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Published March 16, 2018

The fourth in our series of guest articles for Early Music Month

By Steve Olson
Orchestra Director – Charles M. Russell High School – Great Falls, Montana

As a high school orchestra director, I’ve always wanted my students to explore the vast expanse of music that is the Renaissance and Baroque.  After six years of teaching, we’re finally producing an entire concert of early music, which is both rewarding and challenging!

The biggest challenge, by far, of early music is rhythmic independence. String students often struggle with the coordination aspect of rhythm (which string goes to which note, up or down bow, etc.), making independent polyphonic parts extremely difficult to perform organically. We’ve worked hard over the years developing solid rhythmic skills, and now that this music is finally accessible, it is also the perfect repertoire for reinforcing and expanding those skills. Students need to count and read rhythmically on their own, rather than follow a section, or even a conductor! We also experiment with conductor-less playing, which is great for developing strong communication, score study, and ensemble skills. Although we aren’t quite ready to go completely conductor-less for our March concert, we will compromise and I will lead from the harpsichord.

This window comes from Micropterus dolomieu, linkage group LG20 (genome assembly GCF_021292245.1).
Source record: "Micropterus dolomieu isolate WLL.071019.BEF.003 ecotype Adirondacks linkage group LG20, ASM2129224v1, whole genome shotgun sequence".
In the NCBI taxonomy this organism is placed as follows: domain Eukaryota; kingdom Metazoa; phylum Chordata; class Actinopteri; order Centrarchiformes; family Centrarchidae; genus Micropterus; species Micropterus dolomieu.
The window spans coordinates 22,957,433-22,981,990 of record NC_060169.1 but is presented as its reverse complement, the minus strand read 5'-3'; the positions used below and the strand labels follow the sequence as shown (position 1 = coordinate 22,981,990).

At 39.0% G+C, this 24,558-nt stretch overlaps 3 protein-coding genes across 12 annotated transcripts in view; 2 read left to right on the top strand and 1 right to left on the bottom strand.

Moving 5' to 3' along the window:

In a perfect world, the students would play period instruments.  As that is not an option, we compensate by moving our modern bow grip higher up on the stick, adding some of the lightness provided by a baroque bow. The students also have the opportunity to try out my baroque bow and experience the extreme differences between modern and baroque bows. The cellos are also testing out playing without an endpin!

We have also experimented with tuning down to A-415! It’s great to see their expressions when they hear such a “foreign” sound, and it’s only a half-step down! However, we don’t usually stay at 415 beyond the experimentation stage.  Students need to tune up for everything else they do, and until the ear adjusts to the new tonal center, tuning across the fingerboard can be quite frustrating. Luckily our high school has a real harpsichord, but it is a non-transposing A-440 instrument.

When considering repertoire, I try to program a nice mix of household names and obscure, “lost-to-history” composers.  Most students will know the phenomenal works of Bach, Handel, Vivaldi, etc., but there are so many “undiscovered” gems out there, many not yet in print! Thanks to IMSLP and other scholarly digital library collections, we now have access to these little-known works. Our upcoming early music concert features works by Handel and Vivaldi, as well as Schmelzer, Praetorius, Charpentier, and more! 

Overall, I believe providing students an early music experience allows them to enter a world completely unlike their familiar norm. From the contrapuntal textures that entwine and enthrall the listener, to the intoxicating chord progressions and dissonances, to the parts that are actually challenging and exciting for string bass players, to the little-to-no use of vibrato, it’s something new, different, exciting, challenging, and a sheer joy to share, teach, and perform!


The Charles M. Russell High School orchestras will perform their Early Music Month concert, “Celebrate Early Music,” on Friday, March 16 at 7:00pm at the CMR HS auditorium in Great Falls, Montana.

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